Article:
The purpose of this "Generational Dynamics World View News" thread is to discuss current events and history from the point of view of
Generational Dynamics. As always, I will be the final decider whether a particular post belongs in this thread or elsewhere. In particular, things like racism and violence will not be tolerated.
Republicans are unfortunately allied with the KKK and Neo Nazi. Racism is one of the crisis issues if you note the protests associated with Black Lives Matter this last summer, the congressional response of studying the problem but not doing anything about it. Police excessive violence and other structural racist acts are part of the crisis now. Racism is one of those unspoken populist issues which attracts voters to the Republican party, but it does not effect all members of the party. If you are unaware of it, you are unaware of an important part of the crisis, of moving the culture further away from the class oriented Agricultural Age.

If someone does launch a personal attack, why not act on the personal attack rather than the factual counter to it? The response should remain with that which provoked it.

John
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Re: Strauss-Howe Fourth Turning discussions

Post by John »

** 25-Dec-2020 World View: Mocking the handicapped
pbrower2a wrote: > By the way -- I gave up completely on Donald Trump when he mocked
> the handicapped. I remember hearing jokes about the handicapped
> (except for moron jokes) from people my age when I was about ten
> years old. Most people outgrow such garbage (and it really is
> cruel) when they are about ten years old. Around that age, one
> either finds those repugnant or someone is able to explain why you
> don't do them (Dad tells you that the fellow in a wheelchair is a
> disabled veteran who served his country heroically, and there but
> for the Grace of God go you ten years from now if we get into a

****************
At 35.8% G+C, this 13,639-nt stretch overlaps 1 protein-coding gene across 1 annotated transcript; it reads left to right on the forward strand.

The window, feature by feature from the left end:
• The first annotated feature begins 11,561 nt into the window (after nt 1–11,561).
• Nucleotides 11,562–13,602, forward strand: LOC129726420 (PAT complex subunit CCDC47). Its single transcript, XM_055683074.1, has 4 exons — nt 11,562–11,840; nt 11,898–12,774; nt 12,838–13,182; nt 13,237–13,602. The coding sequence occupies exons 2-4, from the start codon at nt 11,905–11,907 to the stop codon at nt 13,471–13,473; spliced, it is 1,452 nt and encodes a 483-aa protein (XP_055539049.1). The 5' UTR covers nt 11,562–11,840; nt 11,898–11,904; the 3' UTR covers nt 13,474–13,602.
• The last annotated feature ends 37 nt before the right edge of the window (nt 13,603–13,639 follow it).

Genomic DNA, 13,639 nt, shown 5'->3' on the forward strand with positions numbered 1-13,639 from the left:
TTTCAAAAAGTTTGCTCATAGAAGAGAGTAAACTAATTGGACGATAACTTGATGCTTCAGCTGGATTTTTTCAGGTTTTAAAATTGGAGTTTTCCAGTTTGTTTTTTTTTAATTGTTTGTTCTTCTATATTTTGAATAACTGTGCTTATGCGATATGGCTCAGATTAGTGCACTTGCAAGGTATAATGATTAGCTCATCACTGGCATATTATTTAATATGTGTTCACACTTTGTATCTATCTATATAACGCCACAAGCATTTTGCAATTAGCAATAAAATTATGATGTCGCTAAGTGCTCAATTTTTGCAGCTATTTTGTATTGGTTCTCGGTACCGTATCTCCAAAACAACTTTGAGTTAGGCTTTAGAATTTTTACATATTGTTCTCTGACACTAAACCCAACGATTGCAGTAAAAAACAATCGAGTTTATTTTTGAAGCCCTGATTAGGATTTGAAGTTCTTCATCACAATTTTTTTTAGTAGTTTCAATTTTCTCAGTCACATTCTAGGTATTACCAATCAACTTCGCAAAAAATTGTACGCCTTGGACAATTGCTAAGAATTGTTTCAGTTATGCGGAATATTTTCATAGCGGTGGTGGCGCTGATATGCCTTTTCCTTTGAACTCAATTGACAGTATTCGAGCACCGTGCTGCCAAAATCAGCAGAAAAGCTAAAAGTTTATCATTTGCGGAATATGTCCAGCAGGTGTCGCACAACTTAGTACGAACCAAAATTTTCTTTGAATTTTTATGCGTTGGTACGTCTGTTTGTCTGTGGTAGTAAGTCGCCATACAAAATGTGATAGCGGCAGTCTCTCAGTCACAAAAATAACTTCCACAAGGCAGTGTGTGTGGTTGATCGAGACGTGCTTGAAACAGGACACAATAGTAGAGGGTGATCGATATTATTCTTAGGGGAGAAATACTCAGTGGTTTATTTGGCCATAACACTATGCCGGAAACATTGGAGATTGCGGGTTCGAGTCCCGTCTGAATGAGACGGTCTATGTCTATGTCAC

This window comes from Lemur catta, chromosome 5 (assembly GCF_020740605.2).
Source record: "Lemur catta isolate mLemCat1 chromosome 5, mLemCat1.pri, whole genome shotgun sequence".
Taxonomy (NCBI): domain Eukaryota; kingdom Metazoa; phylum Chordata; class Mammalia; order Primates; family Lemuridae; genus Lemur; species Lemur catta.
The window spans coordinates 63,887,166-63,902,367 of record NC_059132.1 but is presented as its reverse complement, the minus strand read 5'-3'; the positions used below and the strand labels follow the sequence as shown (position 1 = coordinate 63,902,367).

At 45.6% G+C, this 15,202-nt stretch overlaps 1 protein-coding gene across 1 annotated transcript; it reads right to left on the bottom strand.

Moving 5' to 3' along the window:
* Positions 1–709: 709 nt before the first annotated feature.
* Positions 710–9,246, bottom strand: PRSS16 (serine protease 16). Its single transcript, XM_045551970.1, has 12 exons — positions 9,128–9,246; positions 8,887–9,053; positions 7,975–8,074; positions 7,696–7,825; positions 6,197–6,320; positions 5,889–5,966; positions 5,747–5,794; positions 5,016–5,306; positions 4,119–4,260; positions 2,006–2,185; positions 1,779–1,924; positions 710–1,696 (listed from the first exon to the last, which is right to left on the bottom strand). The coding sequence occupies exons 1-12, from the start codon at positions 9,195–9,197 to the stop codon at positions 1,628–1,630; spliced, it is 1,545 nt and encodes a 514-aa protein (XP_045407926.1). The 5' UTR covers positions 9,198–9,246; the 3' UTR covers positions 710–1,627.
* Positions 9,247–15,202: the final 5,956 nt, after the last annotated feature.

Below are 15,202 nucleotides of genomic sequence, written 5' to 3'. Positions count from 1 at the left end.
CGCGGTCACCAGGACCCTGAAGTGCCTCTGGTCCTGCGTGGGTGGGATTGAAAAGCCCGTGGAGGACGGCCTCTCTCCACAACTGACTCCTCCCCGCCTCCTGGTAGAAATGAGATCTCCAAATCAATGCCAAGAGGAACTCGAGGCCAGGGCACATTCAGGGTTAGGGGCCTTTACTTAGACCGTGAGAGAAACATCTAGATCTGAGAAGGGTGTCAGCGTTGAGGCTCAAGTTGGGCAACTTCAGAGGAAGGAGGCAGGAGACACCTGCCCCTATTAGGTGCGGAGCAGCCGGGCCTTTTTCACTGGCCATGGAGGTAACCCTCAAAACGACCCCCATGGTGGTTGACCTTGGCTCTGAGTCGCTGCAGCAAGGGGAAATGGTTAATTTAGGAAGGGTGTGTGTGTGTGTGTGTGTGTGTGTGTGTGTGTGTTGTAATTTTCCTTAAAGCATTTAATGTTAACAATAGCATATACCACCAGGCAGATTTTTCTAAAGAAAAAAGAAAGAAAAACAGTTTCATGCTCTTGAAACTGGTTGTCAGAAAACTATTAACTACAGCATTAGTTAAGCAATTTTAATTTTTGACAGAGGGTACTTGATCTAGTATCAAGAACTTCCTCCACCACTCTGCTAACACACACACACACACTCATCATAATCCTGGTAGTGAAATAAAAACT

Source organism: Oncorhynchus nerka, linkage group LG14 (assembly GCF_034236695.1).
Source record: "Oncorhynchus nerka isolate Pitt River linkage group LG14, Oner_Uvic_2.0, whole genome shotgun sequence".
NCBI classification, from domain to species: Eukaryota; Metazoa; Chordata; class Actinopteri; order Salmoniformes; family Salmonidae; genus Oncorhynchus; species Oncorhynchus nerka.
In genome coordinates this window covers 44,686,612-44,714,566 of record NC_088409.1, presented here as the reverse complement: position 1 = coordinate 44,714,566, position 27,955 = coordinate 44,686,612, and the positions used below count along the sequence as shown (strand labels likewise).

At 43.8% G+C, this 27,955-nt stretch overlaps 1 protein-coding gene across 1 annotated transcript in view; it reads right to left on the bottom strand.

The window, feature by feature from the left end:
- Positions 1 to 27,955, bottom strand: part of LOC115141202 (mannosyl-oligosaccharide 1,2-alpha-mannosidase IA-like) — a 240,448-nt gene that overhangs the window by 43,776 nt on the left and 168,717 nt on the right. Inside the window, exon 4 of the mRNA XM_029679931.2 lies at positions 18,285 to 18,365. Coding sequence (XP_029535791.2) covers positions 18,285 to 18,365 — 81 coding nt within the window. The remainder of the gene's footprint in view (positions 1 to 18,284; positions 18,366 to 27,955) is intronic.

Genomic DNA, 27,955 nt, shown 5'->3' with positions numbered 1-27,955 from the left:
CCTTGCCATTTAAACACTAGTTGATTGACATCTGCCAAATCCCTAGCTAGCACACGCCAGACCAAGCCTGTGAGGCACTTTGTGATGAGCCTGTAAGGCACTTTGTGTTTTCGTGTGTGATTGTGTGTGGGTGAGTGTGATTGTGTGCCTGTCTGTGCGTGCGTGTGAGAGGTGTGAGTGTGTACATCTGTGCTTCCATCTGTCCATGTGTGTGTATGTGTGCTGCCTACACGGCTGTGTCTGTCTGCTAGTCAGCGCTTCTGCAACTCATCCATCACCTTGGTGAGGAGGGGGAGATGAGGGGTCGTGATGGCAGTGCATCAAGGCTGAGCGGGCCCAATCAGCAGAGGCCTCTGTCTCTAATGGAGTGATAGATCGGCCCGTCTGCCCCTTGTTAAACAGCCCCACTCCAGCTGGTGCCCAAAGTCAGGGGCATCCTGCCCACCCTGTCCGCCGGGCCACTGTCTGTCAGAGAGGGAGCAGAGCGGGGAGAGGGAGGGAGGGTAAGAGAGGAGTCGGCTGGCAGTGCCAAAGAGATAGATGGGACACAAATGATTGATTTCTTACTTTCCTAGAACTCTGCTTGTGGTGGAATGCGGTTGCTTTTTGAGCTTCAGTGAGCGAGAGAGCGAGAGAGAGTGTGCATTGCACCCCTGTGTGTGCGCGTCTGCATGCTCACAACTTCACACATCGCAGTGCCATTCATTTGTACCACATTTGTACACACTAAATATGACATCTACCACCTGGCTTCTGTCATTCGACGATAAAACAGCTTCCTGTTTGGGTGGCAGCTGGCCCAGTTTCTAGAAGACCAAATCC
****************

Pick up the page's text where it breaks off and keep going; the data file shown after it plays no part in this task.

> war with the Soviet Union. I may judge harshly people who hurt
> themselves through their own follies such as drugs, alcoholism,
> extreme obesity, and criminal behaviors.. but I fault nobody who
> did nothing to fault himself.

> I have a neurological disorder that makes me little more than my
> intellect. It has messed me up as can a drug or alcohol habit
> except to not put my life at risk. No, I'm not crazy; I simply
> can't enjoy what many other people enjoy. I could never attend a
> rock concert. Yes, it is genetic. I got a double dose, as my late
> parents both showed signs of being on the autistic spectrum, and
> it is probably a good thing that I never had children; they would
> be at a high risk of institutionalization.
Thank you for posting this. This explains why you hate Trump so much,
and perhaps also explains why you hate 74 million Tea Partiers and
Trump supporters, although that's a bit more tenuous.

Trump claims that he wasn't mocking the handicapped at all. His side
of the story is given in this Fox News story:

-- Did Trump really mock reporter's disability? Videos could back him up
https://www.foxnews.com/politics/did-tr ... ack-him-up
(Fox News, 14-Sep-2016)

For what it's worth, my opinion is that if Trump really did mock the
handicapped, then his doing so is wrong, and he should be condemned
for it.

Bob Butler
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Re: Strauss-Howe Fourth Turning discussions

Post by Bob Butler »

Cool Breeze wrote:
Sat Jan 02, 2021 5:50 pm
FullMoon wrote:
Sat Jan 02, 2021 4:07 pm